Walking or cycling to and from public transport is a great way to incorporate extra physical activity into your routine and take the hassle and expense out of finding a park. External bike racks have been installed on four bus routes, and bikes can be taken on metropolitan and V/Line trains at no extra cost.

2. Read, nap, listen to music, people watch

Public transport offers valuable ‘you time’ to unwind and relax. Rather than begrudge the commute, embrace it as time to read, listen to music, people watch, meditate or even nap.

3. Start early or sleep in

If you commute during peak hour and find this uncomfortable, speak to your manager about changing your working hours so you can start earlier or later to avoid the rush and enjoy your commute.

4. Carpool, share car and taxi when necessary

Say goodbye to car ownership and all of the costs associated with it, opting instead to carpool or use share cars and taxis when you need to.

5. Work remotely

More and more workplaces are incorporating flexible working policies, supporting staff to work remotely from home or elsewhere when it’s useful and appropriate. Speak to your manager about the possibility of a day or two away from the office, eliminating your need to use transportation completely.

Solar trams

Melbourne’s tram network – the biggest in the world – is now powered by a new, large-scale solar plant in regional Victoria. The solar farm creates a reduction of more than 80,000 tonnes of greenhouse gas emissions every year, helping Victoria meet its target of net-zero emissions by 2050.

Plan your journey

Public Transport Victoria’s journey planner allows you to plan your journey by public transport online. Enter your starting point and destination, when you want to leave or arrive, and preferences such as fewest changes, and the tool will help you find the most efficient route.

Métro, RER train, tramway . The Paris public transport network serves the entire city and all its suburbs.


How to sleep on public transport while traveling

The Métro is the cheapest, easiest and fastest way to get around Paris. There are 16 metro lines and some 300 metro stations; the entrance is indicated by a large yellow letter ‘M’.

Metros start running every day – including public holidays – at around 6am and stop at around 12.45am (from Sunday to Thursday) or at 1.45am (on Friday and Saturday).

The frequency at which metros run depends on the time and day: at peak hours, metros run every 2 minutes

Where to buy a metro ticket

Metro tickets cost € 1.90 each (€18.60 for 10 [ask for ‘un carnet’]). You can buy tickets at automatic ticket machines in metro stations, in tobacconists and on the website PARISINFO.COM.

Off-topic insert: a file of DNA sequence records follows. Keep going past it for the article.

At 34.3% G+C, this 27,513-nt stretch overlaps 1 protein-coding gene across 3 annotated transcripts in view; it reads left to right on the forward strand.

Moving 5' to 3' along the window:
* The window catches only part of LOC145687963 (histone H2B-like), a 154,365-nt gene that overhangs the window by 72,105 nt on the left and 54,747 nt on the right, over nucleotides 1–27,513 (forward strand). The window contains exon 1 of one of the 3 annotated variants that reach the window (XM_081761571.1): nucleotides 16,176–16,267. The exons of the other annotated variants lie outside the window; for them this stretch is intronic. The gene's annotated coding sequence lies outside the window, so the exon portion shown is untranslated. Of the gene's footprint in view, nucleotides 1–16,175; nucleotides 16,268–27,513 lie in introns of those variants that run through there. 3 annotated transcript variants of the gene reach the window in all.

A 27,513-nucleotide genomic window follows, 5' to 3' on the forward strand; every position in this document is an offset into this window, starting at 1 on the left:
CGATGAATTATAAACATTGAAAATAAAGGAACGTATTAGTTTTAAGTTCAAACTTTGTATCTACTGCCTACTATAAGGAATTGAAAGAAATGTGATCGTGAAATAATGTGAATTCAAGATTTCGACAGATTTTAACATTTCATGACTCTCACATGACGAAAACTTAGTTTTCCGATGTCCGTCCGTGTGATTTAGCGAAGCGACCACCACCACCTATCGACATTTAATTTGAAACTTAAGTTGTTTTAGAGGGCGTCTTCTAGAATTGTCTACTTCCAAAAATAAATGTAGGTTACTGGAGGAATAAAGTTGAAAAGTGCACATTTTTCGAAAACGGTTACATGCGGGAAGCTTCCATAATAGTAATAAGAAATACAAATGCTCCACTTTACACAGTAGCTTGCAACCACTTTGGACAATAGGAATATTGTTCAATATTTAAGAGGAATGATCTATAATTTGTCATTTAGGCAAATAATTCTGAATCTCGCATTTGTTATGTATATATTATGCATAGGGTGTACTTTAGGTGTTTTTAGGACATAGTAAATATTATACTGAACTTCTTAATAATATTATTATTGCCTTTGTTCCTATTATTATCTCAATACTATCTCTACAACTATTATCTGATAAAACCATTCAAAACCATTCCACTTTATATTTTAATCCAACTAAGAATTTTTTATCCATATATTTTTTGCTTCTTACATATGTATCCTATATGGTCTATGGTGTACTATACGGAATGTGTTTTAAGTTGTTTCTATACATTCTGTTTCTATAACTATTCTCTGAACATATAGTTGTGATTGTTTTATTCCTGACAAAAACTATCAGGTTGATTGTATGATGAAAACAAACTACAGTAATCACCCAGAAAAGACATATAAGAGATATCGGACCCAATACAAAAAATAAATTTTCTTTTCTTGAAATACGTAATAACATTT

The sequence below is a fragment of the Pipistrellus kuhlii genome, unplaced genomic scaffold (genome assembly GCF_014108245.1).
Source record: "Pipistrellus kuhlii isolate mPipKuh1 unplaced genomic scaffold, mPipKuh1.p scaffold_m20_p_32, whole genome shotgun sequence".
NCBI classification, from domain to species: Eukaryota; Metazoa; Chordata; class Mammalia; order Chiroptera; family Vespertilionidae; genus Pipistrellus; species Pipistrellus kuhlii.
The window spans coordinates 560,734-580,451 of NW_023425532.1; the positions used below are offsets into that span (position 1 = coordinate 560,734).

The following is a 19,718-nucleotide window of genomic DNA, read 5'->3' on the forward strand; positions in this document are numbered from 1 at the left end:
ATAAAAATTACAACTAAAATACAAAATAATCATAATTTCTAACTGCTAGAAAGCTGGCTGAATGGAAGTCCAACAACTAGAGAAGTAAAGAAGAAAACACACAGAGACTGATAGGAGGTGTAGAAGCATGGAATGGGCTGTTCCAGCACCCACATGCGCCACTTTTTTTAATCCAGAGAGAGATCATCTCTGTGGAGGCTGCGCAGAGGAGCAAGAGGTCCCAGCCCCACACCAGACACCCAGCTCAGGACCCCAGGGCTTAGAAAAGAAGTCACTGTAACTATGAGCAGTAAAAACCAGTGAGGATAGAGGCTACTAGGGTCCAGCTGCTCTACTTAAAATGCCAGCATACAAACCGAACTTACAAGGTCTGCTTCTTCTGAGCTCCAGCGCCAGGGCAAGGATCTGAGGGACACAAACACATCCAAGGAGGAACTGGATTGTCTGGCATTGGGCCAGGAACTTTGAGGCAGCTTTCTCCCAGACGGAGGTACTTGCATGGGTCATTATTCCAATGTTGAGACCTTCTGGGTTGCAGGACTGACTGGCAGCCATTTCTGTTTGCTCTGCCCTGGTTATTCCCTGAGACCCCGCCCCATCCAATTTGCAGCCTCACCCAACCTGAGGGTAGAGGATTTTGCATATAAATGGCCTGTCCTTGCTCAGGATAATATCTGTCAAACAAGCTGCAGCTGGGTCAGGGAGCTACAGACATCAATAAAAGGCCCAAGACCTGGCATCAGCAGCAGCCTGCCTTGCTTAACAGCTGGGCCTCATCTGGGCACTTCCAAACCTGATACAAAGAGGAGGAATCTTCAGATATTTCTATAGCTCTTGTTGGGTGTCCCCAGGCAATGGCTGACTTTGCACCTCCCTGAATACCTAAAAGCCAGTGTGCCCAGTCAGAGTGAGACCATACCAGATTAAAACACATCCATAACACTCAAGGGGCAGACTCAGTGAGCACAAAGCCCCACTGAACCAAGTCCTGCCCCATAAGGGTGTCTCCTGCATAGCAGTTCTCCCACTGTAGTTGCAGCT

Buy your book of 10 metro tickets

Good to know

  • Each line has a distinctive colour and number that is shown on RATP signs and maps.
  • Line directions are indicated by the station at the end of each line, which is shown on signs on the platform and on maps (example: Porte de Clignancourt – Mairie de Montrouge).
  • Free metro maps are available at ticket offices in stations.
  • Metro tickets are valid in zone 1 and 2 only.

RER (suburban express railway)

How to sleep on public transport while traveling

The RER train network consists of 5 lines that serve Paris and the Paris region (Ile-de-France). Each line has a distinctive colour that is shown on RATP and SNCF signs and maps.

RER trains start running at approximately 6am and stop running at around 12.45am every day – including public holidays.

Within Paris, the RER operates in more or less the same way as the metro, except that you need to put your ticket through the automatic barriers a second time on the way out. If your RER station has a connection with the metro, you can use the same ticket for the whole journey.

Transilien (regional train)

Transiliens are regional trains departing from major Paris train stations (Nord, Est, Lyon, Austerlitz, Montparnasse, Saint-Lazare). Tickets and passes are on sale at ‘Ile-de-France’ ticket desks and automatic ticket machines in train stations and in metro/RER stations. Free leaflets with timetables are available at ticket desks in train stations. Commuter lines complement the RER network, with which they share many connections.


How to sleep on public transport while traveling

Paris has 4 tramway lines serving the perimeter of the city: T1, T2, T3, T4.

Tram tickets are the same as those used on the metro and the RER in Paris.

How to sleep on public transport while traveling

There are numerous bus lines and many buses go through the centre of the city, along the banks of the Seine, and through historic districts .

64 bus lines run alongside and complement the metro network. The installation of special bus lanes along main roads has improved journey times. For an idea of your journey time, allow around 5 minutes per stop, sometimes more if the traffic is busy.

Buses operate from Monday to Saturday from around 7am until 8.30pm. Some lines operate in the evening between 8.30pm and 12.30am, in particular those departing from stations or which serve major metro/RER interchanges, as well as the 3 outer PC lines. Almost half of bus lines operate on Sundays and public holidays.